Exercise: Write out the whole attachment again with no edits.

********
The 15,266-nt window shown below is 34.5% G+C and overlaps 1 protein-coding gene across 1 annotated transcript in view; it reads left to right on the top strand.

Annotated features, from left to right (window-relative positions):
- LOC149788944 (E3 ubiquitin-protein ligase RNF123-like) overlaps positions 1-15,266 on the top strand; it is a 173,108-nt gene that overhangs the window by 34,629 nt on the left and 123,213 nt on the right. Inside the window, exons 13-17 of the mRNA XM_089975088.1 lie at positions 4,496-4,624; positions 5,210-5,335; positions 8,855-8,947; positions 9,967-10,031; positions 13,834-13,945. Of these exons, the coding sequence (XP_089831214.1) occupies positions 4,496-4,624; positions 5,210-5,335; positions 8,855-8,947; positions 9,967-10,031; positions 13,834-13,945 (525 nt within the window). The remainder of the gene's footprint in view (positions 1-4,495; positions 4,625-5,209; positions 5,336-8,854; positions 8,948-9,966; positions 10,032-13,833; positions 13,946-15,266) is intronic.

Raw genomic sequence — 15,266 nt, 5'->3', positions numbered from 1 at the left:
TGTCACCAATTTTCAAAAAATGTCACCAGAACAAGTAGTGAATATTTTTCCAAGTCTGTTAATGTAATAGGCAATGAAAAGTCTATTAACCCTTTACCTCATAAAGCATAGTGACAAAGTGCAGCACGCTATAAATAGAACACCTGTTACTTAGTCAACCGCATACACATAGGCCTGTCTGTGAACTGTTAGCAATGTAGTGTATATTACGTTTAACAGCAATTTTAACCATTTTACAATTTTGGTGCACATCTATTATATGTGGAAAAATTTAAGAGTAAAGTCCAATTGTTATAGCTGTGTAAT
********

The 15,266-nt window shown below is 34.5% G+C and overlaps 1 protein-coding gene across 1 annotated transcript in view; it reads left to right on the top strand.

Annotated features, from left to right (window-relative positions):
- LOC149788944 (E3 ubiquitin-protein ligase RNF123-like) overlaps positions 1-15,266 on the top strand; it is a 173,108-nt gene that overhangs the window by 34,629 nt on the left and 123,213 nt on the right. Inside the window, exons 13-17 of the mRNA XM_089975088.1 lie at positions 4,496-4,624; positions 5,210-5,335; positions 8,855-8,947; positions 9,967-10,031; positions 13,834-13,945. Of these exons, the coding sequence (XP_089831214.1) occupies positions 4,496-4,624; positions 5,210-5,335; positions 8,855-8,947; positions 9,967-10,031; positions 13,834-13,945 (525 nt within the window). The remainder of the gene's footprint in view (positions 1-4,495; positions 4,625-5,209; positions 5,336-8,854; positions 8,948-9,966; positions 10,032-13,833; positions 13,946-15,266) is intronic.

Raw genomic sequence — 15,266 nt, 5'->3', positions numbered from 1 at the left:
TGTCACCAATTTTCAAAAAATGTCACCAGAACAAGTAGTGAATATTTTTCCAAGTCTGTTAATGTAATAGGCAATGAAAAGTCTATTAACCCTTTACCTCATAAAGCATAGTGACAAAGTGCAGCACGCTATAAATAGAACACCTGTTACTTAGTCAACCGCATACACATAGGCCTGTCTGTGAACTGTTAGCAATGTAGTGTATATTACGTTTAACAGCAATTTTAACCATTTTACAATTTTGGTGCACATCTATTATATGTGGAAAAATTTAAGAGTAAAGTCCAATTGTTATAGCTGTGTAAT